Zehra Zaidi is a a solicitor and a Conservative candidate at the forthcoming European election for the South West of England and Gibraltar who blogs here. In this article she asserts that the recent EU ban on pesticides will result in lower yields and higher prices and asks in these tough economic times when food security is such a critical issue, whether it is any wonder that the farming community has been left bewildered.

Last week, the European Parliament overwhelmingly approved legislation to limit the use of pesticides across the EU. The aim is to ban substances that may cause cancer, pose a risk to human reproduction or hormones or threaten wildlife such as the industrious honeybee.

Reducing the use of harmful pesticides is understandable.  But the legislation is too simplistic and fails to balance the competing concerns of consumer and environmental protection and ensuring food production in the EU.  One of the most contested measures is the introduction of a hazard based system devised by the European Commission.  Certain potentially hazardous active ingredients are to be identified within a chemical and under so-called “cut-off criteria”, if any of these ingredients is contained in a pesticide it will be banned irrespective of the risk attached to its use. 

One cannot however, simply legislate on a “what if” basis.  Conservative MEPs have long pushed for an EU wide impact assessment.  The agricultural industry (as well as horticulture and forestry) relies on pesticides to protect crops from insects and pests and diseases associated with our wet climate.  Many of the longstanding pesticides available on the market today are safe when used properly.  Indeed, the UK has some of the highest standards of pesticide control in the EU.

Ironically, given such standards and our record of complying with EU
legislation – and indeed sadly gold-plating such legislation – British
farmers may be some of the most severely hit under the Pesticides
Directive.  The legislation could see a reduction in British food
output by 25%.  It has been reported that the entire carrot yield could
be wiped out and cereal production could fall by as much as 20%, with
reduced yields of potatoes, onions and parsnips.  The end product would
be price hikes and that in a time of economic downturn and growing

British MEPs from the Conservative Party, Labour and SNP voted against
the proposed legislation.  Whilst the legislation was still passed by a
vote of 577 to 61 MEPs,
Conservatives have tried to extrapolate the most damaging aspects of
the Directive due to come into force in 2010.  Two key points are of
note.  First, derogation is possible whereby some chemicals can remain
on the market for five years after the introduction of the
legislation.  A further derogation can be invoked at the end of this
five year period.  Second, the number of cut-off criteria has been
limited, leaving 22 products at risk.  Some of these chemicals have
replacements but others are vital to the UK farming industry. Thanks to
Conservative efforts, manufacturers will at least have until 2019 to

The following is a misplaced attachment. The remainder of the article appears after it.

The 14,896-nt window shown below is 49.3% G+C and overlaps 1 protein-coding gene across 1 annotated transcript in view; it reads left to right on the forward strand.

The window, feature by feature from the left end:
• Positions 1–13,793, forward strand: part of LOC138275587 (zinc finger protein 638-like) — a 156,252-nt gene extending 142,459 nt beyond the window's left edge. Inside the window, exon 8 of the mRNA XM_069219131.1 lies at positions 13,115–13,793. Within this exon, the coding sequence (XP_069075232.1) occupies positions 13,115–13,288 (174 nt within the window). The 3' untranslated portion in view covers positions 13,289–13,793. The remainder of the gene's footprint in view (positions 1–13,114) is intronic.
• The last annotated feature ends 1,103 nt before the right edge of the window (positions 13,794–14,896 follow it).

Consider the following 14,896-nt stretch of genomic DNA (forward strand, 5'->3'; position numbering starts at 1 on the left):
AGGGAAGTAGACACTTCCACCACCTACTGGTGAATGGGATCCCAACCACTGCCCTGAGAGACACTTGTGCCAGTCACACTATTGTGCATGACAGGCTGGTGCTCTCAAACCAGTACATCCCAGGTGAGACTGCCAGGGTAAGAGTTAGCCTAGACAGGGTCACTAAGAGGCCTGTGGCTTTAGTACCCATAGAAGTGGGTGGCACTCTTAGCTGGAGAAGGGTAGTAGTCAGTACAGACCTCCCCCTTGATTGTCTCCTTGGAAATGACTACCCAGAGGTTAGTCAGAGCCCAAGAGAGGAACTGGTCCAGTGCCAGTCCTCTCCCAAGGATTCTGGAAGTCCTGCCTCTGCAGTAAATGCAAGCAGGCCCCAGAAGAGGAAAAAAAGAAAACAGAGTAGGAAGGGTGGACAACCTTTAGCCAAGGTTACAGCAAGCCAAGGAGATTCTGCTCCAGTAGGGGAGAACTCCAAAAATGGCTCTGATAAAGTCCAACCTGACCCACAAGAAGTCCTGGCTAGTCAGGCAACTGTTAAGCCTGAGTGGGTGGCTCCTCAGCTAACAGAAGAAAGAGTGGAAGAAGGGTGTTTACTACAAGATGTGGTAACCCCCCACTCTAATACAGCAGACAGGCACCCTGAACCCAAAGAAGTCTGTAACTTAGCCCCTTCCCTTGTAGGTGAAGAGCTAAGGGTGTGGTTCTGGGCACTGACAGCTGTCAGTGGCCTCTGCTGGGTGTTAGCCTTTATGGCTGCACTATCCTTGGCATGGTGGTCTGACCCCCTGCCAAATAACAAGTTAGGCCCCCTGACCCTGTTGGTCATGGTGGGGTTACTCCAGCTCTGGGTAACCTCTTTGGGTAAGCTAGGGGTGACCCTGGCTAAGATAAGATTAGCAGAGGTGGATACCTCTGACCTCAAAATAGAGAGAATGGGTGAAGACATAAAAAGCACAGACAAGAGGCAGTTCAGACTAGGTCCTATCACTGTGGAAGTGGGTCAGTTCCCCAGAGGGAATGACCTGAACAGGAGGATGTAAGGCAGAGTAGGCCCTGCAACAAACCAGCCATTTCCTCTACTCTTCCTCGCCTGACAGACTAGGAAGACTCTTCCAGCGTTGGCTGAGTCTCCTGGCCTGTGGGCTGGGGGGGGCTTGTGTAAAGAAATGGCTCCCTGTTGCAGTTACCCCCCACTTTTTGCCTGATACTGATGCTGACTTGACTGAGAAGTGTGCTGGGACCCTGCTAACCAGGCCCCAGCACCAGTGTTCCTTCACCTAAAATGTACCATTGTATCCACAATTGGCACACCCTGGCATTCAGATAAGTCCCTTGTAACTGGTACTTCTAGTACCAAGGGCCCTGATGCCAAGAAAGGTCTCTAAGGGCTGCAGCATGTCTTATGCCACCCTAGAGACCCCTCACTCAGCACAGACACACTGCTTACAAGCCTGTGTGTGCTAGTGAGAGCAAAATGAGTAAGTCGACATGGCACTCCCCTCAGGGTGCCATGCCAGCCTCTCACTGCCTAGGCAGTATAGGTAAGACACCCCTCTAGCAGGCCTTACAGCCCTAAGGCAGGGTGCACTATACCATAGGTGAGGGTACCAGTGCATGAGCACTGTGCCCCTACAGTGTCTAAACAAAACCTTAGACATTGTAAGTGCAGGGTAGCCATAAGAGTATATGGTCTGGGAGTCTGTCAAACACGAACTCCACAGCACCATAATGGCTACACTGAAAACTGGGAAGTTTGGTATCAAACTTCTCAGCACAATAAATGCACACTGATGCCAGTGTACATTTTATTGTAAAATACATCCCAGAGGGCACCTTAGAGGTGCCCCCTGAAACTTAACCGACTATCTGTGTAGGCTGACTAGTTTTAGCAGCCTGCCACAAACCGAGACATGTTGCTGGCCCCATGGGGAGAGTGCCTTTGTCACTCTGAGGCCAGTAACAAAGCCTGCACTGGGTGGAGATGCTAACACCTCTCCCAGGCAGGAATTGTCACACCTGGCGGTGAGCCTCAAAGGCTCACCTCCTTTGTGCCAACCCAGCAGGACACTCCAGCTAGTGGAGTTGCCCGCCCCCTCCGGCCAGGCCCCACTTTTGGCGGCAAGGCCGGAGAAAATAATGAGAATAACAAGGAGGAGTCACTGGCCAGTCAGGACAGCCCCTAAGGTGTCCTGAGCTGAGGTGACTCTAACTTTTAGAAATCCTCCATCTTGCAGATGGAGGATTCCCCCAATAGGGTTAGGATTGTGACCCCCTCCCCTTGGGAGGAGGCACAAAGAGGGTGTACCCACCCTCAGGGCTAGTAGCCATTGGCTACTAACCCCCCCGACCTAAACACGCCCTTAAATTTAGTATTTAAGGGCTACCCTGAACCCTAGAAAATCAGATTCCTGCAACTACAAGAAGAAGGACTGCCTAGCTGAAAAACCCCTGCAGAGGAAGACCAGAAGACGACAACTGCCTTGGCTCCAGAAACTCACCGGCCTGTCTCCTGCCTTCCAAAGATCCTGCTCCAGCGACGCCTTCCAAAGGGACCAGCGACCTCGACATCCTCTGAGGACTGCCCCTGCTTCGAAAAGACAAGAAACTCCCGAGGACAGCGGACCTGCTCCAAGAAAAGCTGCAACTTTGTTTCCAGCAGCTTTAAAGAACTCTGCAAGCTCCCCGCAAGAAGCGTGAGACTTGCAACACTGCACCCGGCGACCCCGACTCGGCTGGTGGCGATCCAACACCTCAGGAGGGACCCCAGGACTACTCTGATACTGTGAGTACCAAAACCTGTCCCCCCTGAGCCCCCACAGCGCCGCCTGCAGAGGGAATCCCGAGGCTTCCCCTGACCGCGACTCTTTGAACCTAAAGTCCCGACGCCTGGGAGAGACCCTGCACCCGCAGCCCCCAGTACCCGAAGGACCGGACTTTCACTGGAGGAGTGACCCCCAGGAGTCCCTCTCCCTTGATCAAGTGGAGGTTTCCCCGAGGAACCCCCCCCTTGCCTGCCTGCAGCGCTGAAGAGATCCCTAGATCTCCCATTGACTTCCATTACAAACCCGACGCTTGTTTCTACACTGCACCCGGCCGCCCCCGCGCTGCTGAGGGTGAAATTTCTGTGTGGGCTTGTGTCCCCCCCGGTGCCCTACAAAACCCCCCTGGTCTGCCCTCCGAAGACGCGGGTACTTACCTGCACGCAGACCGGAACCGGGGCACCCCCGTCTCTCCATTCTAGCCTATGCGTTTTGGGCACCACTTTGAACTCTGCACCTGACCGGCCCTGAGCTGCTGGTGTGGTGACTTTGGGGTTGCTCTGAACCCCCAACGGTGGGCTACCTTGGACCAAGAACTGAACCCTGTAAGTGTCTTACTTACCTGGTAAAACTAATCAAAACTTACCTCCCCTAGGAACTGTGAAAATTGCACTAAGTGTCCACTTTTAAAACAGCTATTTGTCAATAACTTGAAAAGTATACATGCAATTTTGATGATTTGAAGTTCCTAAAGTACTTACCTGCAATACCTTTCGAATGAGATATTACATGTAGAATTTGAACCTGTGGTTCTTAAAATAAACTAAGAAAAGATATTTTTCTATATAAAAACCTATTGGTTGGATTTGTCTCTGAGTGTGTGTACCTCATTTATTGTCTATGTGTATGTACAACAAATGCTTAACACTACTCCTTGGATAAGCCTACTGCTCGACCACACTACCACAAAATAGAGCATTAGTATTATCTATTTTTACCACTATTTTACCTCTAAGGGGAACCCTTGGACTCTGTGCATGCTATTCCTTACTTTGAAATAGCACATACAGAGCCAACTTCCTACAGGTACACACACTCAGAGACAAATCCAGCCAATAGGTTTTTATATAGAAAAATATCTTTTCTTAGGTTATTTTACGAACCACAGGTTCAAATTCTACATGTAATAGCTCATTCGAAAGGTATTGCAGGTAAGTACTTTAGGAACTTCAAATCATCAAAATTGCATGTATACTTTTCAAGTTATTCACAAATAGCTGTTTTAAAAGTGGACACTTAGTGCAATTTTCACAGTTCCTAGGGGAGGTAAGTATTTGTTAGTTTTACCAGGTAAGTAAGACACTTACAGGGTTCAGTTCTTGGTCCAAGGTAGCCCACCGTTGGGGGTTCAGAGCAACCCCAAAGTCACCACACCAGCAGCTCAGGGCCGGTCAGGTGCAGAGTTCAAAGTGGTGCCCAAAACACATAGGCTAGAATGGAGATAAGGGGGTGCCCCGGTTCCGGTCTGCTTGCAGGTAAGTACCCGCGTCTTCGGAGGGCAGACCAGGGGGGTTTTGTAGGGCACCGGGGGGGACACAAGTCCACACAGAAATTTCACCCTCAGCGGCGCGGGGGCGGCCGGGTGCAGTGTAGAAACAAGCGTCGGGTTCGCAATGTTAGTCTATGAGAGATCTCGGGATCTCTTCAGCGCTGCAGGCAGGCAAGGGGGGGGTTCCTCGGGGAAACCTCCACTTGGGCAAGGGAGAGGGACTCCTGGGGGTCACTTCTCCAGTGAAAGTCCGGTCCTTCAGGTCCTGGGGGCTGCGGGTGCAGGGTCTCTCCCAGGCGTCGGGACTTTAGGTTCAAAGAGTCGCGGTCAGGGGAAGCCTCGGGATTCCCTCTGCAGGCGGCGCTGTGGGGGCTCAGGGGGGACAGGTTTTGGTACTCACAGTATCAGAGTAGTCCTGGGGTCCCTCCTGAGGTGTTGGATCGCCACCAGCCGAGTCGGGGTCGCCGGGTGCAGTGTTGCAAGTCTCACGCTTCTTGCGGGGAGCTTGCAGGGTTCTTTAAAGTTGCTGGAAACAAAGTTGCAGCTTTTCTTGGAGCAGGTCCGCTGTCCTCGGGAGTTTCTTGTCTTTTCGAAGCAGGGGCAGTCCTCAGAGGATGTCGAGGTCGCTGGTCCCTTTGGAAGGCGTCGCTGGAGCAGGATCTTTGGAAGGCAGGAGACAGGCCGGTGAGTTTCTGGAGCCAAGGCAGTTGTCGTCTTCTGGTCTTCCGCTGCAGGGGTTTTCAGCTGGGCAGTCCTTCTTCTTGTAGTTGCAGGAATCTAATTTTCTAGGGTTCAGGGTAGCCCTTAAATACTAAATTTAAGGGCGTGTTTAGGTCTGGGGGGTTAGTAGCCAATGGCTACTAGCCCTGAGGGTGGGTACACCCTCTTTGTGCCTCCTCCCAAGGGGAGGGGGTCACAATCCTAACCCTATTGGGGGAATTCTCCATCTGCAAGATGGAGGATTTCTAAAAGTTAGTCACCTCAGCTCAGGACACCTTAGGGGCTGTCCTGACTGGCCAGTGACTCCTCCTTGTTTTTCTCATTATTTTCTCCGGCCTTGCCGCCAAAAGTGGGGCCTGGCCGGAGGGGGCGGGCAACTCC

develop alternatives.

What of organic food?  Despite the benefits of organic production, it
simply cannot meet global food demands.  Food security is a critical
issue in our time with an ever growing world population. There has been
some global discussion of adopting trade and agricultural policies that
will in fact encourage the domestic production of staples and raise
self-sufficiency.  This
point seems lost on the drafters of the Directive.  The legislation
means that there will an urgent need to develop new products but in
tight economic conditions, few companies will be able to plough money
into such a programme and given the finite time period within which to
develop other products, there is a real possibility that these may not
be available when the ban does come into force.

One of the most worrying impacts of this legislation may be on the
developing world.  In a market where demand outstrips supply, the EU
will be able to import more expensive food to the detriment of poorer
nations. This is especially true of staples.  For example, an obvious
alternative to potato consumption is rice.  The latter is part of the
staple diet in much of the developing world but its production has
already been under threat in recent years.  As rice may be imported to
replace mashed potatoes and the humble chip, those in the developing
world will inevitably suffer even more.  Moreover, it is likely that EU
manufacturers will have to allocate increased sums to Research and
Development in order to ensure that new products are available for food
production and the protection of crops.  This may lead to companies
limiting their public health programmes to combat malaria and other
diseases in the developing world.  Far fetched?   Not really.

The short-sightedness with which the Pesticides Directive has been
brought about is lamentable.  What is even more suprising is that given
the importance of agriculture in the EU, the European Commission and
Parliament have pushed through legislation that will curtail food
production and threaten the livelihoods of farmers. Crop protection
will be limited, expensive and uncertain as the industry awaits the
development of new products.  The EU’s goal of eliminating extreme
poverty in developing countries may also have been dealt a hefty blow.
For all the Government’s opposition, it has had limited impact.   The
Council of Ministers is expected to ratify the legislation at a meeting
in April or May.   I sincerely hope that the UK Government can secure
an EU wide impact assessment before the Directive becomes law because
the potential ramifications are wide-ranging and potentially
catastrophic.  Back home, the role of DEFRA will be crucial in seeking
derogations and ensuring that any implementing legislation is not
gold-plated to make the Directive even more onerous that is currently